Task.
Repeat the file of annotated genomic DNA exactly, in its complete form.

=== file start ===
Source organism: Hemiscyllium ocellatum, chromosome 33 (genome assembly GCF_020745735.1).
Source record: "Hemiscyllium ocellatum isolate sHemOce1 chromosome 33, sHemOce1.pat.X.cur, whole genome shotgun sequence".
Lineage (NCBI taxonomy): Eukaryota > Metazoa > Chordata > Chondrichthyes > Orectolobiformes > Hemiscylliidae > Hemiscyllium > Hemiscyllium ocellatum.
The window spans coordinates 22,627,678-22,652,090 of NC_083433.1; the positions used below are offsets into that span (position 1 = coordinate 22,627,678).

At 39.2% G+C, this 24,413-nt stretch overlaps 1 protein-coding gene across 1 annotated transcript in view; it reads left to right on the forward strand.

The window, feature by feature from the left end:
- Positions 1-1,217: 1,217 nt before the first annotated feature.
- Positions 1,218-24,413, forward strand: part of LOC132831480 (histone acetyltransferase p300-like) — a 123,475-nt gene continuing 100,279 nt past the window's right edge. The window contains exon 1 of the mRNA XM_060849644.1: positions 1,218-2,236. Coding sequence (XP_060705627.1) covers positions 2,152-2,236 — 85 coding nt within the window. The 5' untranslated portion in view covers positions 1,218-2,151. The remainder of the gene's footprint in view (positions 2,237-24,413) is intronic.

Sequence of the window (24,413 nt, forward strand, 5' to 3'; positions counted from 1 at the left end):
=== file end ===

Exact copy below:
Source organism: Hemiscyllium ocellatum, chromosome 33 (genome assembly GCF_020745735.1).
Source record: "Hemiscyllium ocellatum isolate sHemOce1 chromosome 33, sHemOce1.pat.X.cur, whole genome shotgun sequence".
Lineage (NCBI taxonomy): Eukaryota > Metazoa > Chordata > Chondrichthyes > Orectolobiformes > Hemiscylliidae > Hemiscyllium > Hemiscyllium ocellatum.
The window spans coordinates 22,627,678-22,652,090 of NC_083433.1; the positions used below are offsets into that span (position 1 = coordinate 22,627,678).

At 39.2% G+C, this 24,413-nt stretch overlaps 1 protein-coding gene across 1 annotated transcript in view; it reads left to right on the forward strand.

The window, feature by feature from the left end:
- Positions 1-1,217: 1,217 nt before the first annotated feature.
- Positions 1,218-24,413, forward strand: part of LOC132831480 (histone acetyltransferase p300-like) — a 123,475-nt gene continuing 100,279 nt past the window's right edge. The window contains exon 1 of the mRNA XM_060849644.1: positions 1,218-2,236. Coding sequence (XP_060705627.1) covers positions 2,152-2,236 — 85 coding nt within the window. The 5' untranslated portion in view covers positions 1,218-2,151. The remainder of the gene's footprint in view (positions 2,237-24,413) is intronic.

Sequence of the window (24,413 nt, forward strand, 5' to 3'; positions counted from 1 at the left end):